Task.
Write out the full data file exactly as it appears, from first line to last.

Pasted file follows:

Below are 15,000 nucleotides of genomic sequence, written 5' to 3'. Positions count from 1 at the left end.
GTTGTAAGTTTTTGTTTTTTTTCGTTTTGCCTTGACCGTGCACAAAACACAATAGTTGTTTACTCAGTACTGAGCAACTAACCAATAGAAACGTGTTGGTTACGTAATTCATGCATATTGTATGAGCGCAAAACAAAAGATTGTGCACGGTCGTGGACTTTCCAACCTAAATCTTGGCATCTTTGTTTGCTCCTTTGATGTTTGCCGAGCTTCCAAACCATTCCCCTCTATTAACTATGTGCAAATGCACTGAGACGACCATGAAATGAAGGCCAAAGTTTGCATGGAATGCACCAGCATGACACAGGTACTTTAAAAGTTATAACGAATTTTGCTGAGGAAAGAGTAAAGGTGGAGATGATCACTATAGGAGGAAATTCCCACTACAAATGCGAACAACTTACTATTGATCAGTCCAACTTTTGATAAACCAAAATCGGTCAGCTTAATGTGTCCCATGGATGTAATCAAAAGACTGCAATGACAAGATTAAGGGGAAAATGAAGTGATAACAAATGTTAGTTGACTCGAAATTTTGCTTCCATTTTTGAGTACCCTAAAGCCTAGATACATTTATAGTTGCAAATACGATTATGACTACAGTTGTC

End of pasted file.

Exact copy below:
Below are 15,000 nucleotides of genomic sequence, written 5' to 3'. Positions count from 1 at the left end.
GTTGTAAGTTTTTGTTTTTTTTCGTTTTGCCTTGACCGTGCACAAAACACAATAGTTGTTTACTCAGTACTGAGCAACTAACCAATAGAAACGTGTTGGTTACGTAATTCATGCATATTGTATGAGCGCAAAACAAAAGATTGTGCACGGTCGTGGACTTTCCAACCTAAATCTTGGCATCTTTGTTTGCTCCTTTGATGTTTGCCGAGCTTCCAAACCATTCCCCTCTATTAACTATGTGCAAATGCACTGAGACGACCATGAAATGAAGGCCAAAGTTTGCATGGAATGCACCAGCATGACACAGGTACTTTAAAAGTTATAACGAATTTTGCTGAGGAAAGAGTAAAGGTGGAGATGATCACTATAGGAGGAAATTCCCACTACAAATGCGAACAACTTACTATTGATCAGTCCAACTTTTGATAAACCAAAATCGGTCAGCTTAATGTGTCCCATGGATGTAATCAAAAGACTGCAATGACAAGATTAAGGGGAAAATGAAGTGATAACAAATGTTAGTTGACTCGAAATTTTGCTTCCATTTTTGAGTACCCTAAAGCCTAGATACATTTATAGTTGCAAATACGATTATGACTACAGTTGTC